Bird Strike Forces AirTran Plane to Return to Orlando Airport

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David Spinks, flickr

An AirTran Airways flight headed to Charlotte from Orlando International Airport had to make a quick turn around Monday night after a bird strike took out the plane's weather radar. It was the second bird strike of the day, the other occuring earlier to a plane in Washington D.C.

"We were right in the middle of take off and heard a couple of loud thumps," passenger Joe Thompson tells the local NBC news station in Orlando.

The airline confirmed the thumps that Thompson heard was the sound of the Boeing 717 as it struck a flock of birds. The flight had 114 passengers and five crew members on board, but no one was hurt.

"We hit some birds in take off – it had hit some instruments up front," says Thompson. "We lost radar, it was kind of a jerky flight from there, it seemed like. Everyone seemed strained."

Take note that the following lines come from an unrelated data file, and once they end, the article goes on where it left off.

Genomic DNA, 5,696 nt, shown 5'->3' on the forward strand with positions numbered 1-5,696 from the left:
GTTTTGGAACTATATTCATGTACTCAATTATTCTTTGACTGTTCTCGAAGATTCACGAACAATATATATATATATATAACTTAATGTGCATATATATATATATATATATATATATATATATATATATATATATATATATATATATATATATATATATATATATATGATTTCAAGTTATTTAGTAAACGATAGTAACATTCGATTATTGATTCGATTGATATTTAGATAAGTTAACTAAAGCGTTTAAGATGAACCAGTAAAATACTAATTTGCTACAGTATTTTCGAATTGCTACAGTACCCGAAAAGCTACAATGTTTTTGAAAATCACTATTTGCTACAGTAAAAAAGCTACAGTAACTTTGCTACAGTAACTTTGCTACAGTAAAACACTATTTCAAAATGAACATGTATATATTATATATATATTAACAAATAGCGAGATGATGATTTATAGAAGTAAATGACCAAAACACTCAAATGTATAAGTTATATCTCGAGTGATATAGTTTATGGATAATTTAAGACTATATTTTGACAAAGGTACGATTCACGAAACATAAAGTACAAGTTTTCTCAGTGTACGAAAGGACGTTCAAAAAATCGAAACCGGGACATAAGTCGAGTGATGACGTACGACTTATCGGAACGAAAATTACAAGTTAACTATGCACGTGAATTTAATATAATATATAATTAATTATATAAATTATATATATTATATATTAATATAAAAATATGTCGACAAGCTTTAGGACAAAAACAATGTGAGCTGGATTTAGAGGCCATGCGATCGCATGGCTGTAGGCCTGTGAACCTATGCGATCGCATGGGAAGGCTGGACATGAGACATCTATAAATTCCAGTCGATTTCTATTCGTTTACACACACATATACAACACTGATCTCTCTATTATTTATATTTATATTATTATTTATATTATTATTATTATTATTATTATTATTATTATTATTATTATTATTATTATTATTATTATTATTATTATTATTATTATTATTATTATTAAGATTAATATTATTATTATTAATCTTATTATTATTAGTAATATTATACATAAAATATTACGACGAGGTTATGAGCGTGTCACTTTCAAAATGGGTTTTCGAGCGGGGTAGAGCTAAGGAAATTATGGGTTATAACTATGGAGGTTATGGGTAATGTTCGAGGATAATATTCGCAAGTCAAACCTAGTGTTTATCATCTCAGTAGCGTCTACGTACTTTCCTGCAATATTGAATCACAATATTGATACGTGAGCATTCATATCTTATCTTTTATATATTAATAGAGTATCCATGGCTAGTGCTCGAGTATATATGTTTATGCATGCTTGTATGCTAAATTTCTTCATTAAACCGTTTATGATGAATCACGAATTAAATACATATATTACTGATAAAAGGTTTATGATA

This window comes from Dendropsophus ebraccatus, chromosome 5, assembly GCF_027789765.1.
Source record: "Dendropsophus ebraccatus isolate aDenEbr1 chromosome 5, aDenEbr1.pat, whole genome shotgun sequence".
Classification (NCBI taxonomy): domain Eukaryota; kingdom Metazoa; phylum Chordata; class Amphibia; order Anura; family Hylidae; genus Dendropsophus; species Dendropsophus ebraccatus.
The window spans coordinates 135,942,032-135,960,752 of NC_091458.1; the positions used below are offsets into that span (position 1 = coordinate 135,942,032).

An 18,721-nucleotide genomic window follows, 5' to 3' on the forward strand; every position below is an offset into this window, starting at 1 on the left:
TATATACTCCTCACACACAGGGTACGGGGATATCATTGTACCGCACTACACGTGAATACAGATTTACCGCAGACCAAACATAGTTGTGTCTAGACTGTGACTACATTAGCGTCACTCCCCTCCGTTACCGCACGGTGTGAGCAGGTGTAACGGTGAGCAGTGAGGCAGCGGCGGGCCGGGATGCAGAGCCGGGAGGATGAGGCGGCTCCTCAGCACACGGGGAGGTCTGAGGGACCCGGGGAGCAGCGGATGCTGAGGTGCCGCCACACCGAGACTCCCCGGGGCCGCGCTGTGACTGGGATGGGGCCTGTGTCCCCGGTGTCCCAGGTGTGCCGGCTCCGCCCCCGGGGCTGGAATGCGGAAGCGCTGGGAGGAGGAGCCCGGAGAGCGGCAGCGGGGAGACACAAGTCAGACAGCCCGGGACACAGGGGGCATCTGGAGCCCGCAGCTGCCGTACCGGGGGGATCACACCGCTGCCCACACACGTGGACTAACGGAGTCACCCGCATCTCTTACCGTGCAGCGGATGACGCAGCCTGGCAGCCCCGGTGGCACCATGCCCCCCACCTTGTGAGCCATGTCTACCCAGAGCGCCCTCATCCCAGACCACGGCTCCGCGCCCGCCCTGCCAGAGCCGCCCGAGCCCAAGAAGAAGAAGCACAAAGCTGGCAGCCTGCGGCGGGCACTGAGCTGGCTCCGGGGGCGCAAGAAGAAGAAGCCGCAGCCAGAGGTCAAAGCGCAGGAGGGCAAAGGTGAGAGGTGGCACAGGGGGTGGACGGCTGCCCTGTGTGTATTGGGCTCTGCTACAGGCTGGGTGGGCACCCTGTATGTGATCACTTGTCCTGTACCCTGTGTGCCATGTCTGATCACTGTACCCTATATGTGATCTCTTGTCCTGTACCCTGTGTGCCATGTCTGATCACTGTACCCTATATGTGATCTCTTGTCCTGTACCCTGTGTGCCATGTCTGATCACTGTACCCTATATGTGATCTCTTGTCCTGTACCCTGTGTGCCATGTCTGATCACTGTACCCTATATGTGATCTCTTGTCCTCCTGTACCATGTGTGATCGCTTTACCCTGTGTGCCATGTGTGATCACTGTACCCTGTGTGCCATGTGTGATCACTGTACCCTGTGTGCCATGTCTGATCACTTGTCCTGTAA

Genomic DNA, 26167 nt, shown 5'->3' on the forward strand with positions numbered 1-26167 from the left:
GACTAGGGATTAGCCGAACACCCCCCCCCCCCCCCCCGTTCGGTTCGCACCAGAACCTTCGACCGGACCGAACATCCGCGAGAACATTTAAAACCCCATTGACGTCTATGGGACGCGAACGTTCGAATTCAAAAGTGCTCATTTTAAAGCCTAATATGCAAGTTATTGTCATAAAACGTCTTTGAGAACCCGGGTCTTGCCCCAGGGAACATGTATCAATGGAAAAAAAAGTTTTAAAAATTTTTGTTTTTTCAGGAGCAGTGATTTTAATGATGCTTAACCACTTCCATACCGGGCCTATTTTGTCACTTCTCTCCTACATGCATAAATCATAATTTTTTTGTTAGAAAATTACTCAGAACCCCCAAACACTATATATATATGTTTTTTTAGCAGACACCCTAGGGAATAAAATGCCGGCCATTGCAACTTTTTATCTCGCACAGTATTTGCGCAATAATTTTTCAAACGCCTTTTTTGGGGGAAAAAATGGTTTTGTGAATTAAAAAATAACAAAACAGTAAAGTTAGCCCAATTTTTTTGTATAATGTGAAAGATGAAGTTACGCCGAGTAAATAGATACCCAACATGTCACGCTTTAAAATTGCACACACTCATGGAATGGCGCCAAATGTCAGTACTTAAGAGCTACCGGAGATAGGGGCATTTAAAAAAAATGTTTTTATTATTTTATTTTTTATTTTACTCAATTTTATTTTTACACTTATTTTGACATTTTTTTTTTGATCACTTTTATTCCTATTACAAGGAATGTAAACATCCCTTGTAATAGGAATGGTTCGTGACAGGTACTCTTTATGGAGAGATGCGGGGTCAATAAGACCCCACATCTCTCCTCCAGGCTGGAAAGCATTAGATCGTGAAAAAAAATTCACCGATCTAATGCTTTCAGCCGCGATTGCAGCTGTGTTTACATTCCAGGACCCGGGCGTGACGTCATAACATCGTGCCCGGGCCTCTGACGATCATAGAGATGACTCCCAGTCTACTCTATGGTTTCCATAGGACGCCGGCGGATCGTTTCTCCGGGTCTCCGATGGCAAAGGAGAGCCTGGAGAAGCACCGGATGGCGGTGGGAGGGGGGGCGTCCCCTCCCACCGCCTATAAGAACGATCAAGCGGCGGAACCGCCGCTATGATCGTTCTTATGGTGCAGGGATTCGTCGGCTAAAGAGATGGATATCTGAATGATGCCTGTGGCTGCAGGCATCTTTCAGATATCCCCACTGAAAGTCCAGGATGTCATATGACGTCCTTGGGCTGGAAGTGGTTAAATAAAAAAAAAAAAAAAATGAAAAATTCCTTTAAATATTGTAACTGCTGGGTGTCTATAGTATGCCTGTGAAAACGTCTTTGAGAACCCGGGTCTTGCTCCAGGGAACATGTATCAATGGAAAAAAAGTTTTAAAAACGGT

Thompson described the 18-minute ride back to Orlando International as "tense."

AirTran spokesman Christopher White tells the news outlet the flight could have continued on safely without the radar, but the pilots did not want to take any risks with a line of storms in the flight path.

"Out of an abundance of caution, the best decision was to go back to the airport, get it replaced and get folks on the way," says White.

The plane's nose was fixed, and the flight continued to Charlotte three hours later.

The birds were thought to be ducks, but the airline did not confirm.

Also yesterday, a Continental Airlines flight bound for Houston from Washington's Reagan National Airport made an emergency landing at Washington Dulles International after a bird was sucked into one of its engines. No one was injured in the incident.

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